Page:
Back in Austin, Pandagonians, and so regular blogging will commence. Which means I'm finally able to get around to "Mad Men" blogging, since I finally saw it last night. This edition's title was suggested by Marc. As usual, spoilers.
Early on in the show, Don and Suzanne are laying in bed, talking about that little childish thing you wonder and never completely resolve as an adult: everyone roughly agrees on what is blue (or red or yellow), but are we actually seeing the same thing when we look at "blue"? In the strictest sense, we know that not everyone sees colors the same---the existence of colorblindness proves that---but for those of us not missing the sensors for certain colors, the question remains. When you see blue, does it look different than when I see blue?
On the surface, the conversation highlights the differences between Suzanne and Don's worldviews, and explains why Don is going to start seeing Suzanne as a daughter figure he must protect (as Betty continues to wonder about Henry, a father figure). It's not just that Suzanne engages with childish questions so earnestly (seeing a value in them I find legitimate), but also that Don is so cynical, believing (probably correctly) that the question is more a disturbance to most people than anything else, because everyone wants to see blue the same way.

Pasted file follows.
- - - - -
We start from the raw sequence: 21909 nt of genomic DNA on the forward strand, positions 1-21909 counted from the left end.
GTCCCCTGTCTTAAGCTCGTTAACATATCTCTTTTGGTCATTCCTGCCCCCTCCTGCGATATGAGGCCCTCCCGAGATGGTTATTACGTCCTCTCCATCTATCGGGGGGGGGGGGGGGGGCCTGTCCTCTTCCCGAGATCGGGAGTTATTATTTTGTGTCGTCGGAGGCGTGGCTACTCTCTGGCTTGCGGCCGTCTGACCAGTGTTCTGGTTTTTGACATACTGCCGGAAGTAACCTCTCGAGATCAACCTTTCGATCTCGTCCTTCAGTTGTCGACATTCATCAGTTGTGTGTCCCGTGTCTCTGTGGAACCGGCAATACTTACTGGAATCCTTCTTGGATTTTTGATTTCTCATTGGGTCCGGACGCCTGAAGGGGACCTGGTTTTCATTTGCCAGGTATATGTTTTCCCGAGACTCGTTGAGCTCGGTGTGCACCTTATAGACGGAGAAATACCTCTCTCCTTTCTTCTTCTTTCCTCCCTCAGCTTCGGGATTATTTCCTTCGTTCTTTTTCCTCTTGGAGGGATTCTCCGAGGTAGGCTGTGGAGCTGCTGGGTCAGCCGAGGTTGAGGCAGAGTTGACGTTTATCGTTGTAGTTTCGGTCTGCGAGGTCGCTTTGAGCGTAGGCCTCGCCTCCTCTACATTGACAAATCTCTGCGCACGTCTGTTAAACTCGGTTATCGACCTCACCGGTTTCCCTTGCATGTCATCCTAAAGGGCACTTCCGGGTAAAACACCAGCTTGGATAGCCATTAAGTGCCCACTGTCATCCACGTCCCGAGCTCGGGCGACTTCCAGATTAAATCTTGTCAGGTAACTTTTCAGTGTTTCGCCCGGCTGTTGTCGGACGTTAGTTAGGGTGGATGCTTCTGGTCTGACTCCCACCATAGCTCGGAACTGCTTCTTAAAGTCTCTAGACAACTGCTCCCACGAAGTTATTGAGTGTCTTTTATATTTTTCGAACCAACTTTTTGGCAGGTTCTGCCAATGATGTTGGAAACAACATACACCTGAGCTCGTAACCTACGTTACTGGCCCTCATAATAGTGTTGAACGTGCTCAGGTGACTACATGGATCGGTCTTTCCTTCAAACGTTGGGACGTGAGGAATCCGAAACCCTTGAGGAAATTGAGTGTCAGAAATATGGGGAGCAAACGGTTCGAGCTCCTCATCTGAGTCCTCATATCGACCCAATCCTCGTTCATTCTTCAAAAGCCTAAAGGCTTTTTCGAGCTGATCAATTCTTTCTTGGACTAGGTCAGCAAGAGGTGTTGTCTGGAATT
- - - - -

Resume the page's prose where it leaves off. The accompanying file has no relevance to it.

But the questions also sets up the theme of this show, which is perception. The various story lines are all about looking at how one person's view of another person may not match what others see. Or I'd say what's there, but I think the show ends abruptly on an important question about what reality even is, as we get a shot of everyone looking at Don, and Betty's view is so different than everyone else's. But is it more accurate? At this point, I contest that Dick Whitman is really who Don Draper is, any more than we are "really" our childish selves, and not the people we become. Don just shoves his childish self in a box, while the rest of us file it away in our minds. But it's understandable that Betty's not going to see it that way. And so we're asked to believe that the multiple views of Don Draper have varying degrees of accuracy, and two people who see very different views of Don can both be right. Roger's speech points to this, when he calls Don a father, a husband, a partner, etc. Many different ways of seeing blue.